RELAY INTERCROPPING. This photo shows an Illinois farmer who no-tilled soybeans into standing wheat in the 1980s. Drilled parallel with the small grain, the soybeans came up through the wheat as the crop was harvested in late June or early July. By comparison, the Thompsons no-till intercropped soybeans across the wheat rows.

Never Be Willing To Sit Still

This father and son team made a half dozen key changes in their 1999 cropping program.

With 3,400 acres of corn and soybeans, Dave and Brian Gunderson know the value of doing everything timely and efficiently.

That’s why the Waterford, Wis., father-and-son team no-till 1,700 acres of soybeans each year. With 1,700 acres of corn, they fall chisel plow, then field cultivate and plant in the spring.

For 1999, they planned the following changes:

1. Even though their previous planter was only five years old, the Gundersons purchased a 16-row John Deere 1770 planter last winter. The 30-inch row planter was equipped with Keeton seed firmers and Acra-Plant seed trenchers.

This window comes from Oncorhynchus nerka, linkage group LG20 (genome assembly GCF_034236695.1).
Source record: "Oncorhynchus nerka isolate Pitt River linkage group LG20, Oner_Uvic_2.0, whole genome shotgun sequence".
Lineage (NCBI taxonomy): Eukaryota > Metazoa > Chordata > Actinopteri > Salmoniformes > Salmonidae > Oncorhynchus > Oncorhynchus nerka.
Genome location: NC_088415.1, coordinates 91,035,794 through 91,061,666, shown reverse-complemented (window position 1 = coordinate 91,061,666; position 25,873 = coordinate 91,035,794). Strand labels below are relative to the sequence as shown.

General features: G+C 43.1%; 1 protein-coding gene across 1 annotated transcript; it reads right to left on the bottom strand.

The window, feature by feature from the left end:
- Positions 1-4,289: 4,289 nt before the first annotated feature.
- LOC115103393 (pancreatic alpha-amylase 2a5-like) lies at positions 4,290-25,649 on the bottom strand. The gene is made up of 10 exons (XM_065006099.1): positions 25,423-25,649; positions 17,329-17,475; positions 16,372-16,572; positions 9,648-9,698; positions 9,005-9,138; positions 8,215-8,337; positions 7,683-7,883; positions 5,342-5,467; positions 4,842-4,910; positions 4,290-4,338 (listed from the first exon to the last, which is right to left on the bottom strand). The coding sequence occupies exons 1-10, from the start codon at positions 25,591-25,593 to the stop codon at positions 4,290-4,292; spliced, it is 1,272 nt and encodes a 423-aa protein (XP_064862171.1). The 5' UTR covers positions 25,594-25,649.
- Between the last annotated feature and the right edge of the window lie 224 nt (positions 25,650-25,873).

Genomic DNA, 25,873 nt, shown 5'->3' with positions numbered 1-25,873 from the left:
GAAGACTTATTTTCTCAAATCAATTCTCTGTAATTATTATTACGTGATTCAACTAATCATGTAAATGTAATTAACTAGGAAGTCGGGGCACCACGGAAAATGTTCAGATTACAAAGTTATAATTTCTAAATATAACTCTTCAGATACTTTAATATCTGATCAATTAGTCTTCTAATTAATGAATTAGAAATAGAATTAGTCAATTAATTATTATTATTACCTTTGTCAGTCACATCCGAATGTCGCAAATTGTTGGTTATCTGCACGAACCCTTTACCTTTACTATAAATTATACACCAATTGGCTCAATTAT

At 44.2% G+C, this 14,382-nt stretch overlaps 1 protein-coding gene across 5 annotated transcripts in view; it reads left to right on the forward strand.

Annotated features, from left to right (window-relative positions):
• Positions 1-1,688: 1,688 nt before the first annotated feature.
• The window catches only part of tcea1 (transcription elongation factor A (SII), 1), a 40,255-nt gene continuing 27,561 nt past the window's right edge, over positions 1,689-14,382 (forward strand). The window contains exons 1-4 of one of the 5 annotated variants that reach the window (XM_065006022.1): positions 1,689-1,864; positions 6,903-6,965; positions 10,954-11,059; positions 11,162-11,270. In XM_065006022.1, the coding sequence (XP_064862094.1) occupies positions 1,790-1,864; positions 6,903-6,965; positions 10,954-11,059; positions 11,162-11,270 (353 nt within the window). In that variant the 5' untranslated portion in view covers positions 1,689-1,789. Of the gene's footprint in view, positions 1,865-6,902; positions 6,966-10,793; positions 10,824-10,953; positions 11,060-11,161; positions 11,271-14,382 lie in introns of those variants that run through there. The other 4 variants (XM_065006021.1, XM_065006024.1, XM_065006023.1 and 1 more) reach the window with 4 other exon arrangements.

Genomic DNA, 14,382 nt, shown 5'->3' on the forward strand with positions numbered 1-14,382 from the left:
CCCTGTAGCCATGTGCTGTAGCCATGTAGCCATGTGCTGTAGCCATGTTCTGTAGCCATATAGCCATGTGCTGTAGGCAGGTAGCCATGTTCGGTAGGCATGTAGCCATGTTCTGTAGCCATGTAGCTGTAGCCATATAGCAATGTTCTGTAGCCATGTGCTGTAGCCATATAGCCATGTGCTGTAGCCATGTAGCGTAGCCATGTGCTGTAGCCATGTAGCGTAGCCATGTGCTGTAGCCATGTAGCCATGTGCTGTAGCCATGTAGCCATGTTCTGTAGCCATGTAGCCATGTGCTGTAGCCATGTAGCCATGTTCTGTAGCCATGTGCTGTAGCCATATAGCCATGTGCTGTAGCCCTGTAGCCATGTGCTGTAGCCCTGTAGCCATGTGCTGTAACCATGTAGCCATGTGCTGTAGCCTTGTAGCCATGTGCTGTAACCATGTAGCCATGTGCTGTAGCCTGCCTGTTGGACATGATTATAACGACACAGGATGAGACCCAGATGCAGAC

“We have a variable rate seeding option and the opportunity to plant six populations,” Dave Gunderson says. “To measure results, we have a yield monitor on our combine.”

When it came to deciding on a new planter, the Gundersons cited several reasons for the change.

“The parallel linkage was getting weak on the old planter, we’ve done lots of no-till acres which are tough on any planter and we wanted the updates,” says Gunderson. “This included staggered closing wheels, pneumatic down pressure springs and a number of other recently introduced items.”

2. They purchased a new John Deere 1560 drill to use along with a 15-foot John Deere 750 drill in order to no-till 1,700 acres of soybeans on a timely basis this year.

“We plugged up holes on the two drills to plant two rows of soybeans 7 1/2 inches apart with a 15-inch space between these twin rows,” says Gunderson. “We’re hoping the twin…

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Lessiter frank

Frank Lessiter

Frank Lessiter has served as editor of No-Till Farmer since the publication was launched in November of 1972. Raised on a six-generation Michigan Centennial Farm, he has spent his entire career in agricultural journalism. Lessiter is a dairy science graduate from Michigan State University.

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